What makes IT security problematic?

What makes IT security problematic?

Management snafus and employee errors result in low grades, feds say

By Tony Lee Orr

GCN Staff

The difference between what federal executives think users are doing to keep government computers secure and what Joe Techworker does can be as vast as the chasm between the grades of A and F, federal investigations show.

Chief information officers have testified numerous times before congressional committees about their security plans efforts.

Have you heard?

But General Accounting Office audits continue to shine a spotlight on the poor procedures for safeguarding systems that store personal and top-secret government information.


SSA chief information officer John Dyer says his agency has tightened up its password protection.



The majority of weaknesses reported are 'no-brainers,' former Energy Department CIO John Gilligan said.

GAO reports and testimony before the House Government Reform Subcommittee on Government Management, Information and Technology reveal basic security infractions:

' Desktop systems have been left running overnight.

' Some systems, although properly shut down, were found adorned with sticky tabs revealing users' passwords.

' Spot checks revealed passwords derived from the names of family members or pets.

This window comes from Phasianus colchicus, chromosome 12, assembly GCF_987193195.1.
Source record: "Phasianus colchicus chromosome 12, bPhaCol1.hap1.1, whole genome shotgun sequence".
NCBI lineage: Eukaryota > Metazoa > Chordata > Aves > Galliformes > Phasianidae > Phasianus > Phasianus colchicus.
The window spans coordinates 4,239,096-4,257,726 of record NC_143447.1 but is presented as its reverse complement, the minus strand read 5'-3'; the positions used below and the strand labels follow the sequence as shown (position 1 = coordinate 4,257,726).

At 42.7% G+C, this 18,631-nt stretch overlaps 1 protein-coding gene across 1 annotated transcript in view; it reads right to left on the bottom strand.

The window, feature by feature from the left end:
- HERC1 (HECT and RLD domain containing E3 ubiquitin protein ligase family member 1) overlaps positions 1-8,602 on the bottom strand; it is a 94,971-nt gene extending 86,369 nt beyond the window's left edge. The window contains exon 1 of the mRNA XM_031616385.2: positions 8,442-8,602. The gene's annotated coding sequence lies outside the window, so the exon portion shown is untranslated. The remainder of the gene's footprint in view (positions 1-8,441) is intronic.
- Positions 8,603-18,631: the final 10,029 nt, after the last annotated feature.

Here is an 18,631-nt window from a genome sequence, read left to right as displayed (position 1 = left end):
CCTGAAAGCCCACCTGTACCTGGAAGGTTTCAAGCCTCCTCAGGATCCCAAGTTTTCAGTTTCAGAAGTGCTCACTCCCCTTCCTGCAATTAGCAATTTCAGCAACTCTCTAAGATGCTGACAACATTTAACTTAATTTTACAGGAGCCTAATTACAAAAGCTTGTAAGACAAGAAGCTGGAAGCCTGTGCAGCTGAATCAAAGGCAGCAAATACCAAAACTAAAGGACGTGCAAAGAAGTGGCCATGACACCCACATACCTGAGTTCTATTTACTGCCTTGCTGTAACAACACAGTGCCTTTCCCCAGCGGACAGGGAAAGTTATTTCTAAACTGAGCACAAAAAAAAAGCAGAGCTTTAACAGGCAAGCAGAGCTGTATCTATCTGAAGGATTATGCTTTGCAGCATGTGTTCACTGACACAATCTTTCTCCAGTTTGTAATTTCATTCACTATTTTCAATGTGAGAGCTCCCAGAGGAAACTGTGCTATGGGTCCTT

' Systems administrators sometimes failed to block access by departed workers.

' Auditors also found users with more access to systems than their jobs require.

The government's CIOs have expressed frustration at all these scenarios.

The security message must be reiterated to managers until they spread the word to end users, said Gilligan, who left Energy this month for a newly created deputy CIO position at the Air Force.

To combat lazy password problems, the Social Security Administration has installed software that requires users to update passwords periodically, SSA CIO John R. Dyer said.



The software also checks for passwords that match names of users' family members, he said.

At the Education Department, where GAO auditors ve found the same laundry list of problems, managers must establish employees' access capabilities, which are reviewed yearly, said Robert Davidson, the department's deputy CIO.

Although CIOs say they need more money to implement security programs, lawmakers have expressed a growing frustration with the inability of agencies to enforce the simplest precautions.

During a recent hearing about the need for a governmentwide CIO, Rep. Steven Horn (R-Calif.) took the Office of Management and Budget to task for money wasted while no one made tough decisions concerning projects.

Senior agency managers continue to ask for money for security, but many security problems have little or nothing to do with funding, Horn said.

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